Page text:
Inspired by a Boing Boing post, I went on a bit of a shopping spree over at Shapeways and bought a bunch of models of objects that have been spinning around in my screen savers for many years. It's always nice to have an excuse to use my macro lens, and hey, who doesn't need more plastic junk on their desk?

And now, photos! Math lesson!

First up, the Sierpinski Gasket, a recursive fractal based subdividing a tetrahedron with itself. Basically you take a triangle and cut a triangle out of the middle so you are left with 3 triangles touching at the corners, and a hole. Repeat until forever. This model is by Wahtah and seems to be 5 iterations, which would be 4,096 of the smallest tetrahedrons.

This is called Sierpinski3D in XScreenSaver.

This is the similar Menger Sponge, which is the same idea but based on a cube instead of a tetrahedron: instead of cutting a triangle out of the center of a triangle, a cube is cut out of the center of itself. This is a much heavier (and thus more expensive) model because the figure itself encloses more space (since it hasn't been iterated to infinite depth). This model's by Bathsheba. It was really dusty with leftover placenta from the 3D printer's birthing vats. Four iterations, I think.

Fun fact! You can socket a Menger Sponge into a Sierpinski Gasket because a diagonal slice through three faces of a cube is an equilateral triangle.

Screen saver: Menger.

These next two are Hilbert Curves, a space-filling curve that can touch every point in a volume of space without ever intersecting itself. As a data structure, Hilbert paths are useful because ordering along the curve preserves locality: points that are close together along the curve are also close together in space.

The first model is of depth 3 and is by Henry Segman, and the second is of depth 4 and is by by Srjskam. The depth-4 one is very floppy, because it was printed with flexible plastic! Segman points out that the first one can be used with success as a ponytail scrunchie.

Screen saver: Hilbert.

Moving from fractals into higher dimensions, we reach that old standard, the Hypercube (AKA Tesseract, and why those are not the same page I do not know), or more accurately, some 3D objects that are shadows of the 4D object that is to the cube what the cube is to a square. I got two different ones of these, because there are many possible shadows. In the real 4D object, each of the six-faced enclosed areas are actual cubes rather than truncated pyramids or whatnot.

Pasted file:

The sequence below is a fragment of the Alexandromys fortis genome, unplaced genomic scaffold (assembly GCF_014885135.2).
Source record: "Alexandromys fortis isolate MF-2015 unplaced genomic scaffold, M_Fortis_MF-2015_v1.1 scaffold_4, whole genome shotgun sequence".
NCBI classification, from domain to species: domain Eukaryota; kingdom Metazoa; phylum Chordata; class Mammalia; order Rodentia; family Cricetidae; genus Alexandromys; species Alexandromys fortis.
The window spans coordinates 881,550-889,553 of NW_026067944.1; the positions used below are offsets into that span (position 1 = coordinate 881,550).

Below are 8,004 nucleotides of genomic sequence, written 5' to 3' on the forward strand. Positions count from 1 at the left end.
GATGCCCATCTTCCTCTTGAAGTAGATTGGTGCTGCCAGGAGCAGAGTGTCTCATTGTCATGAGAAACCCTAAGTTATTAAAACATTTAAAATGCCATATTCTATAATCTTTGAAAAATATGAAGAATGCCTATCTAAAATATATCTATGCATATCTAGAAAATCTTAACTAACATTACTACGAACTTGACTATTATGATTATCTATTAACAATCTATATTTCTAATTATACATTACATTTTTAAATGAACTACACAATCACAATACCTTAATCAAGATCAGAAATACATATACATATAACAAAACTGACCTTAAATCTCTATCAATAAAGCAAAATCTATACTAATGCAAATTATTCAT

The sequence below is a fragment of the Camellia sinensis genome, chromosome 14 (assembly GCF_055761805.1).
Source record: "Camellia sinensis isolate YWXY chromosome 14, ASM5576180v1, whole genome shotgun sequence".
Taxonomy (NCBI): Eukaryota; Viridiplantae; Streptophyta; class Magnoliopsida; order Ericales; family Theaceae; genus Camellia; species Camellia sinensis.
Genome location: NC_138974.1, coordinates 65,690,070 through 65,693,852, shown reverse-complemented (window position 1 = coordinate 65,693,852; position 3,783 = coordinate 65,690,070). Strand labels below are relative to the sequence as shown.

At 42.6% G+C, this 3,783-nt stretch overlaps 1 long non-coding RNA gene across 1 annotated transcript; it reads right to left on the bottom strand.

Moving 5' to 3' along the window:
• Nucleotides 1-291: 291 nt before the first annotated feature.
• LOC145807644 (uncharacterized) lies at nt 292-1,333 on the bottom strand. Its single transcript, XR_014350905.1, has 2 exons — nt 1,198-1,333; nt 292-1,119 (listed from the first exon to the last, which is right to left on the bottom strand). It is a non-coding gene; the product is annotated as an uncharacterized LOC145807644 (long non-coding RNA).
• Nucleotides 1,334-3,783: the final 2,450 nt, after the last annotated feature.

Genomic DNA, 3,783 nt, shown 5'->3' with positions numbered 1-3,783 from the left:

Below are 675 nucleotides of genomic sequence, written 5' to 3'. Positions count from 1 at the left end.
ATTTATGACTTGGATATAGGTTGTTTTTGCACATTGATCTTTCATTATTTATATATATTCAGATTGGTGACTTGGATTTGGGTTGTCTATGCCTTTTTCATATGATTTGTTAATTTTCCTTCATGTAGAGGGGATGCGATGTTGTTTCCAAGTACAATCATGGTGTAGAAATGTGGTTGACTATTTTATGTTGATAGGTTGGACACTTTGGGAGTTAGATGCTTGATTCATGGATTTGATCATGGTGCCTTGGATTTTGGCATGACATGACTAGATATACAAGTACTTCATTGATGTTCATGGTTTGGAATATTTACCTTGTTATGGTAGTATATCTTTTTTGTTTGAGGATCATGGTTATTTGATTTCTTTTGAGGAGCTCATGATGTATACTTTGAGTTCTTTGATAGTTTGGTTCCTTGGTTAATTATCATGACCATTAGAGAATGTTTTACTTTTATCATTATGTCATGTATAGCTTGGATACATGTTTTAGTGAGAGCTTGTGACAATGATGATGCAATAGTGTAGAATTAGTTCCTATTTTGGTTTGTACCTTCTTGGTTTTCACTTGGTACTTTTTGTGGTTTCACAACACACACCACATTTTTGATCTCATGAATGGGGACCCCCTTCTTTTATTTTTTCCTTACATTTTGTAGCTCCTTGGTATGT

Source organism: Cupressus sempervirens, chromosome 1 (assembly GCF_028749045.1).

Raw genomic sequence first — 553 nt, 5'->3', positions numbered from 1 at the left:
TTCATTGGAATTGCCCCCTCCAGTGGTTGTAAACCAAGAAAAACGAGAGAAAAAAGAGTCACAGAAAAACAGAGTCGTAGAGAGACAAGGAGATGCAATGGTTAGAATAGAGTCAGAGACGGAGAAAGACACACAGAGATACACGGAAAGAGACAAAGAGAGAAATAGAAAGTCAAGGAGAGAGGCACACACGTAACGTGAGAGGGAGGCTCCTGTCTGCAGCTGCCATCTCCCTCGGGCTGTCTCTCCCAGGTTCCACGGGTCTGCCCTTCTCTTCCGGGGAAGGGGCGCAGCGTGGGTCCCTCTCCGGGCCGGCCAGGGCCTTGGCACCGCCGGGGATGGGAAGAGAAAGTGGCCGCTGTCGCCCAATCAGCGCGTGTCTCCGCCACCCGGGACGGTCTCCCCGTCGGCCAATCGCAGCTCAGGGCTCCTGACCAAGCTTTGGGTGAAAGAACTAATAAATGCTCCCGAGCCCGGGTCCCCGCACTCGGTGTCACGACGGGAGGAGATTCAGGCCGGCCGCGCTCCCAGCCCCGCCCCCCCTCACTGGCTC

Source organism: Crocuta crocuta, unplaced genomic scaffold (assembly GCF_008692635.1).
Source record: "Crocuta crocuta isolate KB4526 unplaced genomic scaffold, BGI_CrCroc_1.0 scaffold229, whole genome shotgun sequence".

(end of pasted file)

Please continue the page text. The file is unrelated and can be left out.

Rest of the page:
The screen saver that generates these is called Polytopes.

This is the Hyperdodecahedron, AKA the 120-Cell, the 4D analog of a dodecahedron (the 12-sided solid made of pentagons). In 4D, each of the enclosed cells is also a non-deformed dodecahedron. It's hard to think about. This one's also by Bathsheba, and is also produced by the Polytopes saver.

And finally... because my heart is not a stone, a Weighted Companion Cube by MaxSMoke, which is awesome because it was printed in color. Only minor assembly required. XScreenSaver: CompanionCube.

3D printing, man. So futurey.

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21 Responses:

  1. john says:

    Is that a utah teapot in the background?

  2. Edouard says:

    Fantastic! I'd come across Bathsheba's stuff before - I followed a bunch of peoples generative art a couple of years ago. Stuff I'd seen in flickr: http://www.flickr.com/photos/watz/1471094071/ and http://www.flickr.com/photos/jrosenk/4653907164/ as examples. I love the way that stuff looks when lit from within.

  3. TimeDoctor says:

    I really want some ramen noodles after seeing the Hilbert curve models.

  4. Mark says:

    That first Hilbert cube is by Henry Segerman. I didn't realize he'd gotten into sculpture (but I'm not surprised).

  5. Idea: hook up XScreensaver to a 3D printer so that it periodically prints a copy of whatever's on your screen.

  6. David Konerding says:

    I'm bummed you didn't do: pulsar (kind of hard since it's made of intersecting polygons), or extrusion (seems tailor-made for this purpose).

    • pavel_lishin says:

      I would have gone with SkyTentacles, and mounted them in a corner of a room, in the ceiling.

      It would be like Lovecraft's Ceiling Cat.

  7. Shiv Menon says:

    Amazing! Did you design it yourself? Could you share the design files if so?

  8. Ronald Pottol says:

    For simple geometric stuff, order some ZomeTools, I build a Super Hyperdo, 970 parts, more than 3 feet across. http://www.zometool.com/ Kinda mind bending if you want to try to make your brain think outside of 90 degree angles.

  9. Tom says:

    no bouncing cow??

  10. Austinite says:

    Searching the tags portal, perversions, and mutants, I didn't see this image yet, but thought you might be amused. They ran with the theme for a bit: http://kinkengineering.com/galleries/2011-bestof2011/kebest2011_015.html